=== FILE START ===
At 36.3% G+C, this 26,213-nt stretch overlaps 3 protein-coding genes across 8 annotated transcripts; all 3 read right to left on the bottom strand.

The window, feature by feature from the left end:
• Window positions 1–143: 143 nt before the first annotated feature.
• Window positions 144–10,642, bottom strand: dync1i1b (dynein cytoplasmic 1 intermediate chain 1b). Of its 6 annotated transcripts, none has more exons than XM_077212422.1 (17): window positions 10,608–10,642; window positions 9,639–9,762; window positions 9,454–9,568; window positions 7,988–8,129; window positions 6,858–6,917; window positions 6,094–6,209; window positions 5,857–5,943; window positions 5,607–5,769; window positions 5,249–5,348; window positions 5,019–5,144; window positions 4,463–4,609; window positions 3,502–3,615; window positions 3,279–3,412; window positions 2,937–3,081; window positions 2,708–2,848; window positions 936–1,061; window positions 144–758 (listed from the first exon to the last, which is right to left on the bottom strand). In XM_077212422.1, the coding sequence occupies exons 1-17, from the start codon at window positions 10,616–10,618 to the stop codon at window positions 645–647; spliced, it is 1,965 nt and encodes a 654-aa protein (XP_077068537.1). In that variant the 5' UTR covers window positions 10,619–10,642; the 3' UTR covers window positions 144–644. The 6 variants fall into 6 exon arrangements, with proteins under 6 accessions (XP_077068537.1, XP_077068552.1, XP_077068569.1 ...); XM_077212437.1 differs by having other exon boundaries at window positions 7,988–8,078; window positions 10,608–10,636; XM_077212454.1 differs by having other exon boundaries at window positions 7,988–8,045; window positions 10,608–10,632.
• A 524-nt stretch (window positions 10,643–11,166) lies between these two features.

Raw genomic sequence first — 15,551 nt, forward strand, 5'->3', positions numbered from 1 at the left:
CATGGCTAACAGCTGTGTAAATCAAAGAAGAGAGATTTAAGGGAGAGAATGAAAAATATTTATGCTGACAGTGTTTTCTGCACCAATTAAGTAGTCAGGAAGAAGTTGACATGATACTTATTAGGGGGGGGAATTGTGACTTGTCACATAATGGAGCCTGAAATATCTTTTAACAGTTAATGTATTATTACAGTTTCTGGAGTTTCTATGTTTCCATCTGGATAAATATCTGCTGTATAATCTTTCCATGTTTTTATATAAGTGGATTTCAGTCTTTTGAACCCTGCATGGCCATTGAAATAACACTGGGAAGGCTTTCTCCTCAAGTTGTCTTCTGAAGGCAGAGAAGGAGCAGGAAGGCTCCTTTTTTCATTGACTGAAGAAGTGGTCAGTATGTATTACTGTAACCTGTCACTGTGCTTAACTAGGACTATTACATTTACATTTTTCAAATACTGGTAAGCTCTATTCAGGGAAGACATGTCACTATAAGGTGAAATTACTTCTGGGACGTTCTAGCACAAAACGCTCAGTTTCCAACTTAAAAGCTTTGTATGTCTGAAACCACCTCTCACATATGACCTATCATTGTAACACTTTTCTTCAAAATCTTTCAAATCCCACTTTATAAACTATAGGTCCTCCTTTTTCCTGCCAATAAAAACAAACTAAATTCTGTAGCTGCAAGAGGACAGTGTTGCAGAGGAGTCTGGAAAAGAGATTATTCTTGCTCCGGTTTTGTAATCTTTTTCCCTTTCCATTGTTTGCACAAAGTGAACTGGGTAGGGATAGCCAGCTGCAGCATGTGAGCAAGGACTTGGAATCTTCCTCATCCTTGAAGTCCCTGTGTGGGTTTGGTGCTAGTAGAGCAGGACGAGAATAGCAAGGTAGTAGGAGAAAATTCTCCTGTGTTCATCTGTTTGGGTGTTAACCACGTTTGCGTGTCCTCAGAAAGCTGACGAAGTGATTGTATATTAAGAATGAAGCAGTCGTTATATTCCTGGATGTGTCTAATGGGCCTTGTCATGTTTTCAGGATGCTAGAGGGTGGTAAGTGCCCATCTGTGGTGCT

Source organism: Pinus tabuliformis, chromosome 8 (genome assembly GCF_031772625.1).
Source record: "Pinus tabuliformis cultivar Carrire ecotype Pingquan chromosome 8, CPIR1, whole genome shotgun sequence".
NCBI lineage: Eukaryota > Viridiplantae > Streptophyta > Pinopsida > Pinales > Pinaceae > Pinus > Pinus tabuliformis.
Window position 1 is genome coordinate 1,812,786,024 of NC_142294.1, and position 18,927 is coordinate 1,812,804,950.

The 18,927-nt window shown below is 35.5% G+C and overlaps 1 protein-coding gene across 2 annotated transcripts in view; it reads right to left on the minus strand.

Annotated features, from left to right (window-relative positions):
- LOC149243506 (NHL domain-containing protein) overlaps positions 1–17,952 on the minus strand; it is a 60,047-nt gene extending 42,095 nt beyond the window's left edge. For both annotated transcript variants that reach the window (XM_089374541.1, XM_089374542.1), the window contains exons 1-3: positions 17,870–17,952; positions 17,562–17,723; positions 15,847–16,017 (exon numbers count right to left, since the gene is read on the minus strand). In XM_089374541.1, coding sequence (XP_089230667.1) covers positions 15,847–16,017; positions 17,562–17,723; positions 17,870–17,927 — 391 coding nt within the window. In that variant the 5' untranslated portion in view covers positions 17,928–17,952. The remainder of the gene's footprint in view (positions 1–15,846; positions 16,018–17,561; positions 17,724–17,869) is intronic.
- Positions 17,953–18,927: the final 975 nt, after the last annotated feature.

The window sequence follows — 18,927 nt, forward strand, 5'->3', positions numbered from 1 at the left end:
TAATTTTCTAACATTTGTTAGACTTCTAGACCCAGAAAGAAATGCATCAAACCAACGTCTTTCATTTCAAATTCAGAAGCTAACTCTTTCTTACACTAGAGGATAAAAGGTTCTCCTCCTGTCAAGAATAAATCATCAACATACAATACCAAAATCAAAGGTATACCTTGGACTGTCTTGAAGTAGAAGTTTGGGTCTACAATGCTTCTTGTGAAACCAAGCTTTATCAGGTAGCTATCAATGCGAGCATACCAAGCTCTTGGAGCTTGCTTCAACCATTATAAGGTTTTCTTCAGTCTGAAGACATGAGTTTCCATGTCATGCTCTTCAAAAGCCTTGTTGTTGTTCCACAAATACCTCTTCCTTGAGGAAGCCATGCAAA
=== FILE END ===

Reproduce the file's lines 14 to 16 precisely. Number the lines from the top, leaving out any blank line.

- LOC149243506 (NHL domain-containing protein) overlaps positions 1–17,952 on the minus strand; it is a 60,047-nt gene extending 42,095 nt beyond the window's left edge. For both annotated transcript variants that reach the window (XM_089374541.1, XM_089374542.1), the window contains exons 1-3: positions 17,870–17,952; positions 17,562–17,723; positions 15,847–16,017 (exon numbers count right to left, since the gene is read on the minus strand). In XM_089374541.1, coding sequence (XP_089230667.1) covers positions 15,847–16,017; positions 17,562–17,723; positions 17,870–17,927 — 391 coding nt within the window. In that variant the 5' untranslated portion in view covers positions 17,928–17,952. The remainder of the gene's footprint in view (positions 1–15,846; positions 16,018–17,561; positions 17,724–17,869) is intronic.
- Positions 17,953–18,927: the final 975 nt, after the last annotated feature.

The window sequence follows — 18,927 nt, forward strand, 5'->3', positions numbered from 1 at the left end: